Five years ago, I wrote that the bean counters were trying to push you around with their slow pay strategies. Because of the virus, the excuses asking for another 30 days to pay are rolling in.
Here’s the truth: They cannot expect low prices, fast service and slow pay.
For those of you who may need a little help, please don’t turn down the potential for a large sale because you don’t want to hassle with the slow pay stuff. We can bill your customer and pay you your profit when we get paid. We will mark our computer that they are your customer. If they try to go behind your back, you are covered. Obviously, the customer will have to pass a credit check, you can still make a sale.
Here’s some more truth: 80% of our sales are new factory-fresh safety valves. We sell remanufactured valves that look new. And we sell surplus valves, which are technically new but we have to call them “new surplus” even though they look like they just came from the factory.
A customer called today looking for a little help on a large quote. I told him I could really get his contractor over the hump with some new surplus valves. He informed me that new surplus was not allowed at the University. The truth is NASA buys used valves to launch men and women into space.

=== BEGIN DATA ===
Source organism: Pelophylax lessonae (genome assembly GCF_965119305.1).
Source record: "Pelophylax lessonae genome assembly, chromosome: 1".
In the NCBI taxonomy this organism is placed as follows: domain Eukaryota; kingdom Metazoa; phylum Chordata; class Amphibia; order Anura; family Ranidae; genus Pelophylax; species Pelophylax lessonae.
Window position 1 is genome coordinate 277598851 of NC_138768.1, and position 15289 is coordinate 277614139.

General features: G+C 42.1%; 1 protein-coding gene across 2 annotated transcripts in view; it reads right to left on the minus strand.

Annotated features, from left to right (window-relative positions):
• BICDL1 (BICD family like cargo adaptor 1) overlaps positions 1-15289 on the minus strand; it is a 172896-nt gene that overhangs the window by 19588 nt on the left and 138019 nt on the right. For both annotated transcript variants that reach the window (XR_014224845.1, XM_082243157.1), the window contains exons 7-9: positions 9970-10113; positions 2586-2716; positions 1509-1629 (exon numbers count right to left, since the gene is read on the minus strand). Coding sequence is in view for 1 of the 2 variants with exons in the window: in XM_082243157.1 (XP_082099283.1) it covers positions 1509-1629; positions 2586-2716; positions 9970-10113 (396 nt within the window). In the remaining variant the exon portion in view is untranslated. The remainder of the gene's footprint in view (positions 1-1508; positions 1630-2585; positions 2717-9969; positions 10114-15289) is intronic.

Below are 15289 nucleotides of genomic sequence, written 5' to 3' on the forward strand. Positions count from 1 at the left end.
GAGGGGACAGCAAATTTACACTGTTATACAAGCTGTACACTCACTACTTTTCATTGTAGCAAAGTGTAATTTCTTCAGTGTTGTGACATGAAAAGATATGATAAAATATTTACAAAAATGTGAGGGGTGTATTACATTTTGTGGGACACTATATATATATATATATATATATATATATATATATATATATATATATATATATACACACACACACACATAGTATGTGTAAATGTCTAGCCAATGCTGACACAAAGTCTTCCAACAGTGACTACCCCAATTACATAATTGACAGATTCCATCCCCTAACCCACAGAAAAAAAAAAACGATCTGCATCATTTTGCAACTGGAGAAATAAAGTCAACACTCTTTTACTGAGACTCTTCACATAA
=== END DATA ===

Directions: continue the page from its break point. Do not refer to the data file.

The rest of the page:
We are so sure our remanufactured valves will look and perform like new that we offer an unconditional guarantee. If your customer doesn’t like the valve for any reason within five days of receipt, they can send the valve back for full credit and we will pay the freight both ways.
I have heard that the end users don’t like remanufactured valves because they aren’t sure what impurities are in the castings. We take the valves apart and cook them in our acid hot tank. If that doesn’t take care of the problem, nothing will.
For steel flanged valves, we also offer an exchange program. They buy a remanufactured valve, take the old valve off and put ours on. Then they send in the old valve for repair.
We also can repair valves in our shop or come to the plant to test only and/or repair valves. There are no “laws” saying how often a safety valve needs to be checked, but every three years is a good guide.
It was tough in 1983 when there was an oil shortage; 9/11/01 wasn’t good and the economic crisis in 2008 was not pleasant. And now here we are again with the COVID-19 MESS. There are always winners in a crisis but this was a major mess. Hopefully, we will learn from this and go on and be better for it.
Stay healthy and safe. We really appreciate all of the business.
Customer Got a Tight Turnaround?
Suggest a NASVI Valve Exchange Program.
If your customer has several safety valves in need of repair but can’t afford to shut down for lengthy repairs, there’s an easy solution:
A Valve Exchange Program.
Before a maintenance shutdown, we ship the needed safety valves to the customer in advance. The old valves are then shipped to us for repair. After servicing, the valves are set and shipped back to the customer for use during their next scheduled maintenance shutdown.
As with our new valves, computer-aided ordering and parts inventory ensure a fast, reliable turnaround for your customer’s safety valves.
Check with your Application Engineer for details on how a Valve Exchange Program can work for you and your customers.